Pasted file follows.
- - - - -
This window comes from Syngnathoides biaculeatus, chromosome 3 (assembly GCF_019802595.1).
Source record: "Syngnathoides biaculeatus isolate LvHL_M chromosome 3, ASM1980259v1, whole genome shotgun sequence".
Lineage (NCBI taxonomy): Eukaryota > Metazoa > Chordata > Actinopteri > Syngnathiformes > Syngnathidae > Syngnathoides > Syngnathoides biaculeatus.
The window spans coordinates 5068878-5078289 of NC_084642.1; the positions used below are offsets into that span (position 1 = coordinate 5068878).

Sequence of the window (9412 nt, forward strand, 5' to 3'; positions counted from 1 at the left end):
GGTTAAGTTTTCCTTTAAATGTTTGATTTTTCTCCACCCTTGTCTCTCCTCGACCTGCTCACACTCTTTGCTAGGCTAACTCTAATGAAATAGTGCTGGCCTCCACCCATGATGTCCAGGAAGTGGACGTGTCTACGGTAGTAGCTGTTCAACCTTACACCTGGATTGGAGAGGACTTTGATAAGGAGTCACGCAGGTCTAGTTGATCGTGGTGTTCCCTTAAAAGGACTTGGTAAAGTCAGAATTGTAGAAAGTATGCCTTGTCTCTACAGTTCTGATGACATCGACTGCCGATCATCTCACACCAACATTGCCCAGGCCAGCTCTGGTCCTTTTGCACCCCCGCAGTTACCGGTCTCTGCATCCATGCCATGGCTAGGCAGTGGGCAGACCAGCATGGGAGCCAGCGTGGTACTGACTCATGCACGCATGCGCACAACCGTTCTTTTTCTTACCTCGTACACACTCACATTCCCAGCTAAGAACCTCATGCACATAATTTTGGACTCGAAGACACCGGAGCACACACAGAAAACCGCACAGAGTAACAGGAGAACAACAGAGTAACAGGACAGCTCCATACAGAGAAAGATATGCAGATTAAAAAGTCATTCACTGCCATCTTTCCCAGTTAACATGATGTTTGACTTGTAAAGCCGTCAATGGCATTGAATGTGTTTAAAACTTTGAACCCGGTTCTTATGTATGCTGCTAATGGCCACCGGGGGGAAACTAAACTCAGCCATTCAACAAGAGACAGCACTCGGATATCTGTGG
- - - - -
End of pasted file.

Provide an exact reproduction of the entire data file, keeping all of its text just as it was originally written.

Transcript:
This window comes from Syngnathoides biaculeatus, chromosome 3 (assembly GCF_019802595.1).
Source record: "Syngnathoides biaculeatus isolate LvHL_M chromosome 3, ASM1980259v1, whole genome shotgun sequence".
Lineage (NCBI taxonomy): Eukaryota > Metazoa > Chordata > Actinopteri > Syngnathiformes > Syngnathidae > Syngnathoides > Syngnathoides biaculeatus.
The window spans coordinates 5068878-5078289 of NC_084642.1; the positions used below are offsets into that span (position 1 = coordinate 5068878).

Sequence of the window (9412 nt, forward strand, 5' to 3'; positions counted from 1 at the left end):
GGTTAAGTTTTCCTTTAAATGTTTGATTTTTCTCCACCCTTGTCTCTCCTCGACCTGCTCACACTCTTTGCTAGGCTAACTCTAATGAAATAGTGCTGGCCTCCACCCATGATGTCCAGGAAGTGGACGTGTCTACGGTAGTAGCTGTTCAACCTTACACCTGGATTGGAGAGGACTTTGATAAGGAGTCACGCAGGTCTAGTTGATCGTGGTGTTCCCTTAAAAGGACTTGGTAAAGTCAGAATTGTAGAAAGTATGCCTTGTCTCTACAGTTCTGATGACATCGACTGCCGATCATCTCACACCAACATTGCCCAGGCCAGCTCTGGTCCTTTTGCACCCCCGCAGTTACCGGTCTCTGCATCCATGCCATGGCTAGGCAGTGGGCAGACCAGCATGGGAGCCAGCGTGGTACTGACTCATGCACGCATGCGCACAACCGTTCTTTTTCTTACCTCGTACACACTCACATTCCCAGCTAAGAACCTCATGCACATAATTTTGGACTCGAAGACACCGGAGCACACACAGAAAACCGCACAGAGTAACAGGAGAACAACAGAGTAACAGGACAGCTCCATACAGAGAAAGATATGCAGATTAAAAAGTCATTCACTGCCATCTTTCCCAGTTAACATGATGTTTGACTTGTAAAGCCGTCAATGGCATTGAATGTGTTTAAAACTTTGAACCCGGTTCTTATGTATGCTGCTAATGGCCACCGGGGGGAAACTAAACTCAGCCATTCAACAAGAGACAGCACTCGGATATCTGTGG